September 8, 1998
Volume 51, No. 3
Huntington's Society opens 'center of excellence' here
The nation's first Huntington's Disease Society of America Center of Excellence is open at Emory.
The center's clinical services are based primarily at Wesley Woods Health Center and research will be conducted in the medical school's Department of Neurology.
"We are honored and enthusiastic to be partnering with the Huntington's Disease Society of America (HDSA) to increase the array of services we may offer patients and their families-and to be able to intensify our research into prevention and searching for a cure," said center co-director Steven Hersch, associate professor of neurology.
Though recognized for more than a decade as the leading site for Huntington's disease treatment and research in the southeastern United States, center designation provides the Emory program important resources to further expand its efforts.
Emory's program is also intended to serve as a model to be replicated by the HDSA at other medical centers. Hersch is chairing the advisory committee charged with planning other centers. "This center and the ones that will follow will enable us to make a real difference in the lives of families affected by Huntington's disease," said Barbara Boyle, HDSA's national executive director.
Huntington's is an inherited neurologic disorder affecting about a quarter-million Americans who've already been diagnosed or have a genetic predisposition to the disease. The jerky, involuntary dance-like movements and progressive dementia associated with the disease are caused by the loss of cells in the basal ganglia and other regions of the brain. Those carrying the gene for Huntington's disease eventually will develop it, and their children have a 50 percent chance of inheriting the gene.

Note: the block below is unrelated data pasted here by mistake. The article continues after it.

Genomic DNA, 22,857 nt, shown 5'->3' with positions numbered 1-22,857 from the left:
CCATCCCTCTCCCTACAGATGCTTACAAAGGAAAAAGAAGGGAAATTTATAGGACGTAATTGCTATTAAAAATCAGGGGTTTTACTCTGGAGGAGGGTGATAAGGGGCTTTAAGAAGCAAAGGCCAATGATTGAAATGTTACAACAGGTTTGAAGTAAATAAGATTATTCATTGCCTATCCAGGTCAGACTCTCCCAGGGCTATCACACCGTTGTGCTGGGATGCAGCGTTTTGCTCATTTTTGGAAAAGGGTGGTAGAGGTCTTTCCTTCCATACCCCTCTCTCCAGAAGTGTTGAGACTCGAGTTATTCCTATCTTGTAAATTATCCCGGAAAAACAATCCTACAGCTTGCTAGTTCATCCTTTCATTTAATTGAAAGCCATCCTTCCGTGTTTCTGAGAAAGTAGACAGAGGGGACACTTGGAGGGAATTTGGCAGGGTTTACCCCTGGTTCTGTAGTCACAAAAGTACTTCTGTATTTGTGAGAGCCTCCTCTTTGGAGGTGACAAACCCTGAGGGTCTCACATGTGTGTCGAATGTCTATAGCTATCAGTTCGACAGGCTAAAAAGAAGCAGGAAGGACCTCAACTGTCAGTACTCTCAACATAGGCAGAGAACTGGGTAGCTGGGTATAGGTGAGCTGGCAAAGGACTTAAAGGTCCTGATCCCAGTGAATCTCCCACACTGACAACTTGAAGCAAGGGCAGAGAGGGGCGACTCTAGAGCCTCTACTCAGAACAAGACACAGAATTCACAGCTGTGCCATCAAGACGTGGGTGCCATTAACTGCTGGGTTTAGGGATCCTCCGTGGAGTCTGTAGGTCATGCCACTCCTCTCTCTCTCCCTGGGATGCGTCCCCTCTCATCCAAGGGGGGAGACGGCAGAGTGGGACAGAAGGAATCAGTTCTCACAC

Early symptoms may include depression, mood swings, forgetfulness, lack of coordination, personality changes and slurred speech. Within 10 to 25 years, patients lose mental capacity and physical control. Death results from complications such as infection, pneumonia or heart failure. There is no cure.
HDSA's backing will allow the Emory center to provide patients greater access to
allied health services such as physical therapy and social work. "After the diagnosis is made and an appropriate medication treatment plan has been designed, patients do not require a physician as much as they do experts in physical, occupational and speech therapy who have been trained to counter many of the symptoms of Huntington's disease," said J. Timothy Greenamyre, co-director of the center and professor of neurology and pharmacology. "Creation of the HDSA Center of Excellence lets us purchase many of these essential services for patients and ease some of the enormous financial burden felt by even the most well-insured patients and their families."
Also being bolstered by the partnership are ongoing programs such as those providing social work consultations for patients and family members, counseling during genetic testing and psychiatric evaluations for persons in the later stages of disease. Research efforts are being stepped up as well. Center designation means Emory neurologists specializing in Huntington's disease may vie for even more clinical trial grant funding, thereby providing patients more access to the latest experimental treatments. It also means Emory scientists may continue their basic research into the genetics of the disease and the development of compounds to treat it.